Andrea Mammone  03:23

I used to call them neo-fascist in the sense that, you know, like, I use post-fascism in the sense that everything happening after the fall of fascism in 1945. But I think that, you know, they are actually from a specific neo-fascist tradition. So first thing is that they are a far-right party, even if in Italy not everyone is considering them far-right party, but they are a far-right party because they share similar themes as  Le Pen and other people across Europe, not just Europe today. But they are also a neo-fascist party. And then I will be trying to explain why.

Andrea Mammone  04:05

So neo-Fascism developed in Italy in 1946, when after the fall of fascism, there were a bunch of former fascist, still fascists I mean, that didn't want to give up. So they wanted to rebuild the sort of political movement and in 1946 they built this, very teeny at the time, party called the Italian Social Movement. Well, this party ended up being a presence in Italian Parliament and the largest far-right party in post-war Europe. Upon, until let's say the mid-80s, when Jean-Marie Le Pen in France led the Front National to the first electoral successes. So this party was neo-fascist because it was made by people who were actually fascists. I mean, many of them were coming from the fascist experience directly. And so they kept these sort of neo-fascist ideology, so ultra-nationalism, Catholicism, anti-communism, and so on all over the years. 

Andrea Mammone  05:16

At some point when Berlusconi got into politics, this party shifted, becoming National Alliance. This National Alliance at some point merged with Silvio Berlusconi and disappeared. What happened is that at some point with the crisis of Silvio Berlusconi (I mean Berlusconi is not the same Berlusconi as it was in the past) some of these people who were in the Italian Social Movement, then later in the in the National Alliance, left Berlusconi's new container, and they created Brothers of Italy.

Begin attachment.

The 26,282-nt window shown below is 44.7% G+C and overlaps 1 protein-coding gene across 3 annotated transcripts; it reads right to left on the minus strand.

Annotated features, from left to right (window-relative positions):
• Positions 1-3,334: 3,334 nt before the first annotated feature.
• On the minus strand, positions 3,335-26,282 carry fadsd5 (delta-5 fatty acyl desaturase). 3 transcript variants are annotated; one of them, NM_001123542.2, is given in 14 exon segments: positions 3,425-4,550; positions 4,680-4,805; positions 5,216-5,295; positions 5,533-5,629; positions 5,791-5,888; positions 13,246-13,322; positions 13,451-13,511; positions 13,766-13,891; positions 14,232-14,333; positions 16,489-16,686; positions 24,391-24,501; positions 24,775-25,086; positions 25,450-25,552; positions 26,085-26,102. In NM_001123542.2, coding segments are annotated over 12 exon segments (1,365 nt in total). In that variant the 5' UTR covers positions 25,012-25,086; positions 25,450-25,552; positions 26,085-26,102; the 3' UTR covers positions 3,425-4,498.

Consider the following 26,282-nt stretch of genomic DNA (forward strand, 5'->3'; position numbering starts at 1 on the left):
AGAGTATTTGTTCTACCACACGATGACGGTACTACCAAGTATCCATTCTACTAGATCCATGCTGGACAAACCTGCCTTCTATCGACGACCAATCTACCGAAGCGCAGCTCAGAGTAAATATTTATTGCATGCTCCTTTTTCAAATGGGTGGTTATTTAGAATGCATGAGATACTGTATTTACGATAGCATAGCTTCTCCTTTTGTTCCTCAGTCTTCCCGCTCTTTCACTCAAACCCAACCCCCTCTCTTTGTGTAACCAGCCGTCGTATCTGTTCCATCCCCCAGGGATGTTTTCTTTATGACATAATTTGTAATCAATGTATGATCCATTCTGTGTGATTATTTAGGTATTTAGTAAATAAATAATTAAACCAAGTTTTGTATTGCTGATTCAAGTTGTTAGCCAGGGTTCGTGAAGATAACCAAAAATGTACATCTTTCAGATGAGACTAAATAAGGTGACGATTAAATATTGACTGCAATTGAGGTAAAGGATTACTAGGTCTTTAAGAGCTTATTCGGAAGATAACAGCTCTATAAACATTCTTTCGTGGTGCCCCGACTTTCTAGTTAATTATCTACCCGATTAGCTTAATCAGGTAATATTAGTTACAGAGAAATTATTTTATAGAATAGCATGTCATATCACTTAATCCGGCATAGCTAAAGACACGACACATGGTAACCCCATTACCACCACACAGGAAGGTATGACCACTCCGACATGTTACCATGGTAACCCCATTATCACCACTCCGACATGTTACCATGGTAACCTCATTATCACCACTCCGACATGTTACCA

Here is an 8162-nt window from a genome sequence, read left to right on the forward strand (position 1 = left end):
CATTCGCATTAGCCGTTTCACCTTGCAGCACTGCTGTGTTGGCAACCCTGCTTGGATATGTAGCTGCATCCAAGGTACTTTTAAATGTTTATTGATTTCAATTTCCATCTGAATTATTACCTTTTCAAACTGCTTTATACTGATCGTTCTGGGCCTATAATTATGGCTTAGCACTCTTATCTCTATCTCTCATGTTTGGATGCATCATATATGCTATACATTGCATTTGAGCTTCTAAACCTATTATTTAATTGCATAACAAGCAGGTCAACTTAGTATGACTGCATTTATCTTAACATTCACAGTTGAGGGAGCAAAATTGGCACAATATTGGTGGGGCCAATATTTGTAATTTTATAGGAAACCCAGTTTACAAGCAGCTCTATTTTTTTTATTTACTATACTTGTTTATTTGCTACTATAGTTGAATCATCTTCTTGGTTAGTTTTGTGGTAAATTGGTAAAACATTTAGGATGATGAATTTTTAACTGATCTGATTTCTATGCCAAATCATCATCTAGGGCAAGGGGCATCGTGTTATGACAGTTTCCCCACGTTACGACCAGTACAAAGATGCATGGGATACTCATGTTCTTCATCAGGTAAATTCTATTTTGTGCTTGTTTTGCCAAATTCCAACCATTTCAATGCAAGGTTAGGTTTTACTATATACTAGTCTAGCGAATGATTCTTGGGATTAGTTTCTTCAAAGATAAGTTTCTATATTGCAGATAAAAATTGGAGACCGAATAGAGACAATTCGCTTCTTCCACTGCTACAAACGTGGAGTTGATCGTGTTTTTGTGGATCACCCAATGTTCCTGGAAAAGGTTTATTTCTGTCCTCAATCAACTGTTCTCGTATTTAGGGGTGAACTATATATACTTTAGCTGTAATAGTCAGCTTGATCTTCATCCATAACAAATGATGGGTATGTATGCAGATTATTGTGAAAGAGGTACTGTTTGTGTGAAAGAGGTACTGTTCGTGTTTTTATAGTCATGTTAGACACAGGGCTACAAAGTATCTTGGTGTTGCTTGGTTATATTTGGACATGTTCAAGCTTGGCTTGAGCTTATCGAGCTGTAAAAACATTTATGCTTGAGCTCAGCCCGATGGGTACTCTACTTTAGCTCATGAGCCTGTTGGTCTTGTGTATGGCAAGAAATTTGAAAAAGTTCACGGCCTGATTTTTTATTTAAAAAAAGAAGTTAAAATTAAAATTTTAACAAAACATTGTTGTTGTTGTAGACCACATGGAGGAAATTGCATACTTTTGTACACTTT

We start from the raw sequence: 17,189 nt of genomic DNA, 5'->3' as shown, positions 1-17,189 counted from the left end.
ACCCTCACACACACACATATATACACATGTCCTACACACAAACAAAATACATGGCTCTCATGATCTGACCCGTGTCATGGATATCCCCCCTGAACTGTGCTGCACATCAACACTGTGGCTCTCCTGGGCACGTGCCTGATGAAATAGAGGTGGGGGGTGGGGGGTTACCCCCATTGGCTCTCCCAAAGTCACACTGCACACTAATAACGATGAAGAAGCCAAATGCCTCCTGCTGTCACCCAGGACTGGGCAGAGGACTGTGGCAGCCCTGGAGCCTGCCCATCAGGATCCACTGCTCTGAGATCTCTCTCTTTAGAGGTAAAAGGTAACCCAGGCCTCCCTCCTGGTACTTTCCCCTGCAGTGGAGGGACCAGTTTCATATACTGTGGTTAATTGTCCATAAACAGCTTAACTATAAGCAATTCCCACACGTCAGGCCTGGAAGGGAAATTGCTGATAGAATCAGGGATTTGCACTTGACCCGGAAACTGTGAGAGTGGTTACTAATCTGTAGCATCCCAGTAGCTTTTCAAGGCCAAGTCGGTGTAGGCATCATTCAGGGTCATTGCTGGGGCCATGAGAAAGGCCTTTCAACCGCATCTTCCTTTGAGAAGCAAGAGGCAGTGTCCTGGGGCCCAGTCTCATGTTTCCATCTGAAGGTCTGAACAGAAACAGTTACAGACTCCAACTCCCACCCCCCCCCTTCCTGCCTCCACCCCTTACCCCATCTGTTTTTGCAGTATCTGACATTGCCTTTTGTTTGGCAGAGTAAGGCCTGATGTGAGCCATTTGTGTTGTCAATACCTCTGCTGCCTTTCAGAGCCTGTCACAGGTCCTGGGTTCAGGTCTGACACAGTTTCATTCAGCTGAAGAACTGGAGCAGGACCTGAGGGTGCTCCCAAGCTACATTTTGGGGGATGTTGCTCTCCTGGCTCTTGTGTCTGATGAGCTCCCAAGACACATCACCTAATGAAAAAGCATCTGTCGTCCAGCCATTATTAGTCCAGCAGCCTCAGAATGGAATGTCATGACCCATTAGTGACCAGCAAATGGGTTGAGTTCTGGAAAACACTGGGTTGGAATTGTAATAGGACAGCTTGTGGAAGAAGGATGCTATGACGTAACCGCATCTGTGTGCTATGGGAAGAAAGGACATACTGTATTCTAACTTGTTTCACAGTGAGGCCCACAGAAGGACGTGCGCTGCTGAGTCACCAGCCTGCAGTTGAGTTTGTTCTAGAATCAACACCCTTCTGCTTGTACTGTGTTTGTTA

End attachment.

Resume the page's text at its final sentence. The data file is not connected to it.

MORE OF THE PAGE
Andrea Mammone  05:59

So even if Brothers of Italy today is claiming that they have nothing to do with fascism, they have nothing to do with neo-fascism, but, I mean, this is not true. This is not real. It's not real, because as I said, they are coming directly from this tradition. Almost all the major activists and leaders are coming from that specific parties of the past. They use the same symbol, the flame, the famous flame, that is still in their symbol.  

Andrea Mammone  06:35

And that flame is not as Meloni said in an interview with The New York Times a week ago, something about that she said, "it has nothing to do with fascism." In reality, it has to do with fascism, because that specific symbol for activists of the time was symbolizing fascism and or Mussolini in their ideas, burning for the eternity. Moreover, the name of the neo-fascist party, the Italian Social Movement, so the initial RMSI, for some militants meant: "Mussolini sei immortale" (Mussolini, you are immortal). So the party, Brothers of Italy, always claimed to be in line with this tradition, and it is a neo-fascist tradition. So in my view, they are 100% neo-fascist, even if they're trying to claim that they are something completely different.

John Torpey  07:41

Got it. So but what does that mean today, I mean, other than feeling some kind of whatever sentimental attachment to Mussolini? You know, a lot of people seem to be suggesting that Meloni's advantage in this election was simply that she wasn't a part of the prior governing coalition or governing group that fell apart in the summer under Mr. Conte, or Mr. Draghi (I'm sorry). And so, to some degree, it's been described as a situation where she simply has clean hands, so to speak, and isn't tainted by having been in the government before, and people like that. I mean, so are you saying that, you know, there's a significant element of the Italian population that still feels this kind of whatever soft spot for Mussolini and fascism of the 1920s and 30s?